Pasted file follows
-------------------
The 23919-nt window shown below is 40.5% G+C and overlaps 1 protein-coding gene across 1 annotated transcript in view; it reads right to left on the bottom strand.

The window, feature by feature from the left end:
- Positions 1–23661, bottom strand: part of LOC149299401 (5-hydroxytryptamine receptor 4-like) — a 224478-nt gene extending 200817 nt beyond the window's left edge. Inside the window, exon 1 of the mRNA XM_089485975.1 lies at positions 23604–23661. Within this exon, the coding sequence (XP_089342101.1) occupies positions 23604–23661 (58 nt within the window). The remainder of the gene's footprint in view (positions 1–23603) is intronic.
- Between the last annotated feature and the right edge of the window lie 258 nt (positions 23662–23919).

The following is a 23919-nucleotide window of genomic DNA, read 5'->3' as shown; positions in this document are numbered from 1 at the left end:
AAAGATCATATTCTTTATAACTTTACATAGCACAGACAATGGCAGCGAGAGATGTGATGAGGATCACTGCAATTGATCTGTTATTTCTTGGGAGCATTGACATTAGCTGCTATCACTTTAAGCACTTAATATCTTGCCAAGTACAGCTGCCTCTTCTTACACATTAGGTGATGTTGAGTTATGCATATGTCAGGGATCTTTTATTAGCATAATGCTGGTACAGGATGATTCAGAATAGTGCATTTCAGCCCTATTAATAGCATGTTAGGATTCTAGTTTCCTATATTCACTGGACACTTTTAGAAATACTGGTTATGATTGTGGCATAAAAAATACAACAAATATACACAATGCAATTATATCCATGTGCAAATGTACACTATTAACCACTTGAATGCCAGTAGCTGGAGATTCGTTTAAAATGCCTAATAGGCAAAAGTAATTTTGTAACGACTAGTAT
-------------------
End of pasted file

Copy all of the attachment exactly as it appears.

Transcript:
The 23919-nt window shown below is 40.5% G+C and overlaps 1 protein-coding gene across 1 annotated transcript in view; it reads right to left on the bottom strand.

The window, feature by feature from the left end:
- Positions 1–23661, bottom strand: part of LOC149299401 (5-hydroxytryptamine receptor 4-like) — a 224478-nt gene extending 200817 nt beyond the window's left edge. Inside the window, exon 1 of the mRNA XM_089485975.1 lies at positions 23604–23661. Within this exon, the coding sequence (XP_089342101.1) occupies positions 23604–23661 (58 nt within the window). The remainder of the gene's footprint in view (positions 1–23603) is intronic.
- Between the last annotated feature and the right edge of the window lie 258 nt (positions 23662–23919).

The following is a 23919-nucleotide window of genomic DNA, read 5'->3' as shown; positions in this document are numbered from 1 at the left end:
AAAGATCATATTCTTTATAACTTTACATAGCACAGACAATGGCAGCGAGAGATGTGATGAGGATCACTGCAATTGATCTGTTATTTCTTGGGAGCATTGACATTAGCTGCTATCACTTTAAGCACTTAATATCTTGCCAAGTACAGCTGCCTCTTCTTACACATTAGGTGATGTTGAGTTATGCATATGTCAGGGATCTTTTATTAGCATAATGCTGGTACAGGATGATTCAGAATAGTGCATTTCAGCCCTATTAATAGCATGTTAGGATTCTAGTTTCCTATATTCACTGGACACTTTTAGAAATACTGGTTATGATTGTGGCATAAAAAATACAACAAATATACACAATGCAATTATATCCATGTGCAAATGTACACTATTAACCACTTGAATGCCAGTAGCTGGAGATTCGTTTAAAATGCCTAATAGGCAAAAGTAATTTTGTAACGACTAGTAT